The opinion of the court was delivered by: WEINFELD
Plaintiff commenced this action against the defendant individually and as executor of the estate of his father, decedent Abraham Furer. Jurisdiction is based upon diversity of citizenship.
Plaintiff's action centers about an alleged relationship with the decedent. In essence, plaintiff claims that in 1943 she entered into the employ of a dress manufacturing business owned and operated by the decedent; that thereafter, over a period of forty years until his death, she performed extraordinary services much beyond the requirements of her immediate position; that such services added materially to the success of decedent's business and the accumulation of his personal wealth; that, in addition, she performed many personal services, including nursing care when he was ill; that she was never compensated for any of the extraordinary services; and that from time to time through the years, decedent orally promised that he would by will, (1) leave her certain real property that he owned in Palisades Park, New Jersey, and (2) take care of her and make her a wealthy woman. Plaintiff further alleges that in consideration of such oral promises, she continued to render services and care, and to devote attention to decedent; that for two years prior to decedent's death she resided with him to take care of him more effectively; and that on November 9, 1982, he renewed his previously made oral promises by a written instrument, promising to bequeath to plaintiff the Palisades Park property and one-half of his life savings. Decedent is alleged to have subsequently breached the agreement by failing to make the promised bequests to her and instead bequeathing his entire estate to his son and sole surviving beneficiary, the defendant herein.
Plaintiff seeks judgment against the defendant in both his fiduciary and individual capacities as follow: (1) damages for breach of the November 9, 1982 agreement, to be paid out of decedent's estate in an amount equal to the fair market value at decedent's death of the Palisades Park property and one-half of decedent's life savings, plus interest; (2) alternatively, specific performance and the imposition of a constructive trust over that portion of the estate assets that is the subject of the written agreement; (3) an accounting of all property defendant holds individually, or as executor of the estate, as a fiduciary; and (4) as an alternative to the first three claims, damages for unjust enrichment derived by decedent, and through him by the defendant, at plaintiff's expense.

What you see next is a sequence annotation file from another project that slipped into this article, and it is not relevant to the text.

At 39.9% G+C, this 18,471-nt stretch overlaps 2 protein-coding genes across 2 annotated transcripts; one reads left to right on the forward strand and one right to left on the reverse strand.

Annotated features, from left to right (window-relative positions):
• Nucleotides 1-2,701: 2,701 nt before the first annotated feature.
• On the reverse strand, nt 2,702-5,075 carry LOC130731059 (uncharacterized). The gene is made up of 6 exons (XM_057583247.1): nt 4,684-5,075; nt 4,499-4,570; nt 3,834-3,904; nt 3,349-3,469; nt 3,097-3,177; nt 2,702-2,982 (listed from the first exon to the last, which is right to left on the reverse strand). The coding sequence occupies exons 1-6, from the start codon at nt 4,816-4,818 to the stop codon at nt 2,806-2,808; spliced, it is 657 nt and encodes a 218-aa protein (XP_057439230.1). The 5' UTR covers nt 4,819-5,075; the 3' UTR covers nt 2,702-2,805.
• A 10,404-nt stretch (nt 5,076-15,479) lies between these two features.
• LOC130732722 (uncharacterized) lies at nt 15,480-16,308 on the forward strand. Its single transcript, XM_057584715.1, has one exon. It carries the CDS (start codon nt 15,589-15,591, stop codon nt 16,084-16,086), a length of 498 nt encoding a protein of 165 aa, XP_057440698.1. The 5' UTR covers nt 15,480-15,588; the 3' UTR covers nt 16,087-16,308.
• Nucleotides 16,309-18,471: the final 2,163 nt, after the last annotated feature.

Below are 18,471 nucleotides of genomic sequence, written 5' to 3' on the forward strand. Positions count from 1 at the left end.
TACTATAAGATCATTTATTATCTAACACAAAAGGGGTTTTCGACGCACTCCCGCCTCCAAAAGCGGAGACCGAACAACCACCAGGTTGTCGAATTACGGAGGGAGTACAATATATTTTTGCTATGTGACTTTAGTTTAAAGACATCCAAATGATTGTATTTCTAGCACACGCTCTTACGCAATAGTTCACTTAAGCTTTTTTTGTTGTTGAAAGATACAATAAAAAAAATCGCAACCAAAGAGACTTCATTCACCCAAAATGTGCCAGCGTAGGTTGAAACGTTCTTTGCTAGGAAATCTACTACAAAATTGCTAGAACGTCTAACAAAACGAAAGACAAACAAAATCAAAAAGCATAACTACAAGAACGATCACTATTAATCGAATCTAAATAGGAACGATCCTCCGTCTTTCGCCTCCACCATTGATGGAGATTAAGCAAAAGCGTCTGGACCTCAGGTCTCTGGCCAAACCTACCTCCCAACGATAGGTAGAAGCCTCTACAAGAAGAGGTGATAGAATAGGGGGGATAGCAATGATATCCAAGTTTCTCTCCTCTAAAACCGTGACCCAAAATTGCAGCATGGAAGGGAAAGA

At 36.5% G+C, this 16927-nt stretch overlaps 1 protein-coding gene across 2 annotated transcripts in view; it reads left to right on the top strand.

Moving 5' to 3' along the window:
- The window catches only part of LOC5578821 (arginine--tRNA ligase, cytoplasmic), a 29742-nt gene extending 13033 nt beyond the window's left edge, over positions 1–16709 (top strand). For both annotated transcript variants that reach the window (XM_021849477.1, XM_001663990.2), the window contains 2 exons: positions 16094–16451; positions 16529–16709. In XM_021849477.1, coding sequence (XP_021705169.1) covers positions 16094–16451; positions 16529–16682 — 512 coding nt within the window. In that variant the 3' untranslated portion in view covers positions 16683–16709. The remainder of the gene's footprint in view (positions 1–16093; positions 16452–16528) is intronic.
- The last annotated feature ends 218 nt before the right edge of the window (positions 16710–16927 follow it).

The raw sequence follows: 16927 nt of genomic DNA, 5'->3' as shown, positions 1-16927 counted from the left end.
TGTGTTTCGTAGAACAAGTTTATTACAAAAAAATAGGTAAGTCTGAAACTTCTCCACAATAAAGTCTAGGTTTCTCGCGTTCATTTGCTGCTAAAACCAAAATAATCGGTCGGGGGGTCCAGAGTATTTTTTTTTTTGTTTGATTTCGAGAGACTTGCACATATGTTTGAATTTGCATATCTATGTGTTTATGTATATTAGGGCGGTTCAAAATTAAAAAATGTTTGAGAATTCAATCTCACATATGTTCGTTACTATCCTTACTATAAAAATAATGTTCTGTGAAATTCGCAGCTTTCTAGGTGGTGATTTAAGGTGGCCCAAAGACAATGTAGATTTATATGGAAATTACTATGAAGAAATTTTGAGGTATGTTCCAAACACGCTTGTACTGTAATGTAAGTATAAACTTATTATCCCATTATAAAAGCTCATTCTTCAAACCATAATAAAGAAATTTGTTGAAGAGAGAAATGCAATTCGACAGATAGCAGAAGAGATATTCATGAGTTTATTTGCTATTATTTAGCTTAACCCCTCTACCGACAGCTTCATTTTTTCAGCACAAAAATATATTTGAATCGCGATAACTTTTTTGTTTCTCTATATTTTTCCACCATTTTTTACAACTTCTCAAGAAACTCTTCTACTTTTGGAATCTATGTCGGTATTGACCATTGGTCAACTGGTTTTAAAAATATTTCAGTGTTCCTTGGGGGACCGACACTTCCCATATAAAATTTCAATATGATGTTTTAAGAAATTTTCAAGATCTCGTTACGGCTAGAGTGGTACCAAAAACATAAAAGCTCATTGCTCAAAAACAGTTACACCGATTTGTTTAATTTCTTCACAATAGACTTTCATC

The defendant, in addition to a general denial of plaintiff's claims, pleads a number of affirmative defenses, including (1) that plaintiff's claims are barred by the statute of frauds, (2) that plaintiff exercised undue influence over decedent; and (3) that the November 9, 1982 document was obtained by duress, coercion or other improper means.
Defendant moves to dismiss the action pursuant to Fed. R. Civ. P. 12(b)(1) for lack of subject matter jurisdiction, or in the alternative, if there is jurisdiction, he urges the Court to abstain from exercising it. In support of his motion, the defendant relies upon what is referred to as the probate exception to the Court's diversity jurisdiction. The defendant argues that under the various claims asserted, plaintiff seeks to reach property now under administration of the Surrogate's Court of New York County where decedent's will was admitted to probate.
It has long been settled that even where diversity jurisdiction exists, a federal court has no jurisdiction to probate a will, administer an estate, or entertain any action that would interfere with probate proceedings pending in a state court or with its control over property in its custody.
However, this limitation does not foreclose a federal court from exercising its jurisdiction to adjudicate rights to such property "where the final judgment does not undertake to interfere with the state court's possession save to the extent that the state court is bound by the judgment to recognize the right adjudicated by the federal court."